His name is Thaddeus A. Osuji. [And his title is ‘Chief’. Trust Nigerians: he must have a title. He’s even modest: back home he would be Chief (Dr) Honourable, Comrade (Engineer) Pastor Thaddeus A. Osuji. Osuji is from Amaoji Ogbe Mbaise, Imo state]. He’s lived and worked in Den Haag, the Netherlands since 1988
During the March 2010 elections, Chief Osuji contested under Unie van Democraten (Union of Democrats). He wanted to be a representative in the municipal council. He did not win but came close to it. He was number eight on the list of his party and it had fewer than eight wins.
The most important thing is not that Osuji lost. What matters is that he contested and came close to winning. Osuji travelled 5,000 kilometres from Nigeria to be able to take part in fair elections. Would Osuji have been allowed to contest if he simply travelled 500 kilometres from his village—and found himself in Zamfara or Oyo State? Or even in Anambra State next-door? Would he not have been shown the way back to his village? The Nigerian constitution allows non-indigenes who have lived in a place to contest in that place. The constitution allows it but the politicians don’t. Democracy is a journey. But when will Nigeria reach a commendable bus stop?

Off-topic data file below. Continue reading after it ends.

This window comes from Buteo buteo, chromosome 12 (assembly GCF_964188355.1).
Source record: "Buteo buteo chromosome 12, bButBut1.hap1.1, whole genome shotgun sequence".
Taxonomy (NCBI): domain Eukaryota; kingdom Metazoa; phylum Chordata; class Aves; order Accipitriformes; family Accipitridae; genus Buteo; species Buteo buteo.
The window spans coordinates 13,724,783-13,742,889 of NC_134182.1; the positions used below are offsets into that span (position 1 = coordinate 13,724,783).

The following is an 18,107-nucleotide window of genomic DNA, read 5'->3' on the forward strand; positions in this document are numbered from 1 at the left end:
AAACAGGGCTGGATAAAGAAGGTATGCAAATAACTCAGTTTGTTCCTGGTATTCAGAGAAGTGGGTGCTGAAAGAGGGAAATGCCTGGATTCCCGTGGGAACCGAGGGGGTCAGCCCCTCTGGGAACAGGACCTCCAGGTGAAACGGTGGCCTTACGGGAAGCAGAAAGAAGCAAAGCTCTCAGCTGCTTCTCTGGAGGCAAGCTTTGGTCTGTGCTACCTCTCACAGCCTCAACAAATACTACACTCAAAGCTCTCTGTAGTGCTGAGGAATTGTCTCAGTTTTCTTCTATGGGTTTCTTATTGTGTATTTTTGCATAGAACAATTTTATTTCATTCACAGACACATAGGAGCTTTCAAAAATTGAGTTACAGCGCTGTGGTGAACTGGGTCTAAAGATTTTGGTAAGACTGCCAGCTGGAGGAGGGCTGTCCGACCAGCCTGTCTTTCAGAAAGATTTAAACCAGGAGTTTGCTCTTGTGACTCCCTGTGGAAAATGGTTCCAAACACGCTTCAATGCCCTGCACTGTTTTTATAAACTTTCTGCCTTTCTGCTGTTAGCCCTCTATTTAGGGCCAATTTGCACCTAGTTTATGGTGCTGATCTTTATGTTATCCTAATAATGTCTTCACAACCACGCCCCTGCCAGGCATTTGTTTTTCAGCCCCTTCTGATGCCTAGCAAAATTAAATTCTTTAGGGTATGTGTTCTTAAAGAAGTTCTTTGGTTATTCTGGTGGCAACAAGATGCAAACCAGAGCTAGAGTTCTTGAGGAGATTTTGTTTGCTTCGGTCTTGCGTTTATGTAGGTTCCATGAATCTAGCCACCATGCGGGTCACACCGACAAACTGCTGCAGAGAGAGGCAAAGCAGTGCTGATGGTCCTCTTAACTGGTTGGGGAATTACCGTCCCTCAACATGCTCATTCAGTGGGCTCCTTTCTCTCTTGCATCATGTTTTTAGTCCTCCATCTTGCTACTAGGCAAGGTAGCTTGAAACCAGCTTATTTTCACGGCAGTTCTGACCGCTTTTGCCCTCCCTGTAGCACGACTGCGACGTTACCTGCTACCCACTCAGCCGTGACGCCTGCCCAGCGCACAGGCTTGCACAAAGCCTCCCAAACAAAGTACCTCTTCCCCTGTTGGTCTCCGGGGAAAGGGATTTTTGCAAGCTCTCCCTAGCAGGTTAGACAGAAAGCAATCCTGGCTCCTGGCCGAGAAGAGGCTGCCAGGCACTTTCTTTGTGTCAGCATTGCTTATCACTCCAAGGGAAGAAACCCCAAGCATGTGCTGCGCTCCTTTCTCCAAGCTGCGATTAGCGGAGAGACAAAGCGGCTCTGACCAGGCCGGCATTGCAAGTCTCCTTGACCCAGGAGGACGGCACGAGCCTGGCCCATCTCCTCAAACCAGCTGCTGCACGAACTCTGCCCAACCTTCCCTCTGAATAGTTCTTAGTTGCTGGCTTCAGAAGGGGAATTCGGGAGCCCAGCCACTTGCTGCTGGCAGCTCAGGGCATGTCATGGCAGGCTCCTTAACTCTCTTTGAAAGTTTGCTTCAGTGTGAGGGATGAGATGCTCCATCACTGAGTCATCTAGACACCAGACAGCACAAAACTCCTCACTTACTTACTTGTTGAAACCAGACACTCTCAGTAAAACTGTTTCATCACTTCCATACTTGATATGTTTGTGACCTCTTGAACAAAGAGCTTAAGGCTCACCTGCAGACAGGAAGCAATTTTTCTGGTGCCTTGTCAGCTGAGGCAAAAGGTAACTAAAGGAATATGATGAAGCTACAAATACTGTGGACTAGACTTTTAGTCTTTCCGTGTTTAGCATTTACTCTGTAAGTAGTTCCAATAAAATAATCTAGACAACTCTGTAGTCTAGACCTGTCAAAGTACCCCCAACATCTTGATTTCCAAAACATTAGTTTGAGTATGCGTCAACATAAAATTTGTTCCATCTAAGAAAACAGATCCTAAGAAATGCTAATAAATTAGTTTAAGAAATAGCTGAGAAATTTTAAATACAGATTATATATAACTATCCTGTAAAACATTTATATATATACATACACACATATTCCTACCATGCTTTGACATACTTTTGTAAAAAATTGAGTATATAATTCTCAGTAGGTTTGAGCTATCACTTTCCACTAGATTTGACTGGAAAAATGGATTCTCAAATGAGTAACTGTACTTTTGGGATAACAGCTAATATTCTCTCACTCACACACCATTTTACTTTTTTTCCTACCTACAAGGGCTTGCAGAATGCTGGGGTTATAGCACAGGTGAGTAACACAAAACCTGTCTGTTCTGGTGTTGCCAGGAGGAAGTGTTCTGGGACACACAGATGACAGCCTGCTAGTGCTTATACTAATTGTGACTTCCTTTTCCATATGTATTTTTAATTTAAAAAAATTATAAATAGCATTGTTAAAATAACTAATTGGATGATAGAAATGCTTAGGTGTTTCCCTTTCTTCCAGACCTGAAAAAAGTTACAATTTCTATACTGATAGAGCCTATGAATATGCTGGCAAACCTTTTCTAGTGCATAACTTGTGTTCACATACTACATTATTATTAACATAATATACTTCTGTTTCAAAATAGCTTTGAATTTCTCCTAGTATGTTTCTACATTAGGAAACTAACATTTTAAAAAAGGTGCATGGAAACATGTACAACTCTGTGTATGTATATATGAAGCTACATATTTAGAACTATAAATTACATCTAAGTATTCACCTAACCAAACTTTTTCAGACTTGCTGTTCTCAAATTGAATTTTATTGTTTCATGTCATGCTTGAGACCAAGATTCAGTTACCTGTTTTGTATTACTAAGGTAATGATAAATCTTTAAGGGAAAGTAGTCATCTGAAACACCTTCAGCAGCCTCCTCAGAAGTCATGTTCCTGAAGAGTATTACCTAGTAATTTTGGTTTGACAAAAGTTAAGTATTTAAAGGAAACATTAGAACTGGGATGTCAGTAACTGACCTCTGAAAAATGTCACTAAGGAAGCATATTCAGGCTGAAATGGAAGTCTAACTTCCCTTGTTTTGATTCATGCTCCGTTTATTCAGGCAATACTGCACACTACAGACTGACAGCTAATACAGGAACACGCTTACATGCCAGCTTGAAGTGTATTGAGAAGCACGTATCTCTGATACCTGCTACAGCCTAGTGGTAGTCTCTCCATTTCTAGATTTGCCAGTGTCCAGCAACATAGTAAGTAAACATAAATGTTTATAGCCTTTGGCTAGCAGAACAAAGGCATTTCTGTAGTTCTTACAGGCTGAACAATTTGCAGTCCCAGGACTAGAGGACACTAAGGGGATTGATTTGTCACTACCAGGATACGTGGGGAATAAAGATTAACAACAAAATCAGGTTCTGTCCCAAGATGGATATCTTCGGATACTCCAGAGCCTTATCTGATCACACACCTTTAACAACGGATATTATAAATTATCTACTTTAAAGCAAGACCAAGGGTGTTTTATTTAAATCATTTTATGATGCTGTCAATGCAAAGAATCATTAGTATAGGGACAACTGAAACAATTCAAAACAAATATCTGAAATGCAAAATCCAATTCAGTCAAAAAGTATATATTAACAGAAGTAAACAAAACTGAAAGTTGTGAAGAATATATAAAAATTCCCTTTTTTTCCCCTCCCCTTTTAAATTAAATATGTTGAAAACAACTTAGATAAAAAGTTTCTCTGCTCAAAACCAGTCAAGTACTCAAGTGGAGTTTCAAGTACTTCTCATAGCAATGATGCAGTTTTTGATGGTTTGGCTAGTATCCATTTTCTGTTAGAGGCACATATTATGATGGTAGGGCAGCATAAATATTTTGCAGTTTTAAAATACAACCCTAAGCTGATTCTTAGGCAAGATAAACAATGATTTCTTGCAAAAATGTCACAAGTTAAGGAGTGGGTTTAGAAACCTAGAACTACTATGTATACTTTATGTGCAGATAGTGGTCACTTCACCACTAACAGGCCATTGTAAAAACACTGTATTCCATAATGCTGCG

Better luck next time, Chief Osuji.